Simply breathtaking.

 
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Posted by on 8 February, 2011 in guitar, worship music

 

Who woulda thunk it?!

I found out yesterday that my baptismal song “Heaven’s Story” will be published and marketed [short term] by Concordia Publishing House. I had just about given up on this project after the reorganization of the national leadership of our church body. I was working hard at being philosophical about promises that would not be honored. But then…bidda-bang, bidda-boom: the whole thing gets resurrected.

The deal is that the song and lead sheet will be posted on-line and also sent to the 6000+ congregations of the Lutheran Church Missouri Synod. Concordia will market the song for 3 months with the hope that the contributing artists on the project will get some exposure and a few nibbles. Super-special thanks to David Johnson and his energetic committment to this project.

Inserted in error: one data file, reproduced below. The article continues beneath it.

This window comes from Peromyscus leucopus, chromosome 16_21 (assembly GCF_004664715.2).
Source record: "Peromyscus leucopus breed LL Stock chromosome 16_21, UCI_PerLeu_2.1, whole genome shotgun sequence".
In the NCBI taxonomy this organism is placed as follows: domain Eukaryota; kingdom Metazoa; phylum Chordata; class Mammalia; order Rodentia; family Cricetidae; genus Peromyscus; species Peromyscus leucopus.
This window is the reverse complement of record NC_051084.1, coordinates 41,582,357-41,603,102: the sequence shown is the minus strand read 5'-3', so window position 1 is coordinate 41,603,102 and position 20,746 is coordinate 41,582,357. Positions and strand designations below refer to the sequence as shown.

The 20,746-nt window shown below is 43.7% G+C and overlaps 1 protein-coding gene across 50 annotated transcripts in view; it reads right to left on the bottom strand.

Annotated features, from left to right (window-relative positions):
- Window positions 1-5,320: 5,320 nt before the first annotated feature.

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Posted by on 12 January, 2011 in worship music

 

Songwriter conference

My song “Christ My Treasure” won a national worship song competition and I got invited and flown out to St Louis to spend time with a small group of writers April 21-23.

Best idea from the conference: write a very simple song. Great exercise! Say it with fewer words.

Best encouragement: permission to call myself a songwriter. Along with this has come a desire to write every day-but with a new freedom. Writing as a process is about writing whether or not lightning strikes or the Spirit moves. Instead of jealously guarding a creative moment and hermetically sealing it into plastic…we can edit, re-write, whatever.

 
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Posted by on 4 May, 2010 in worship music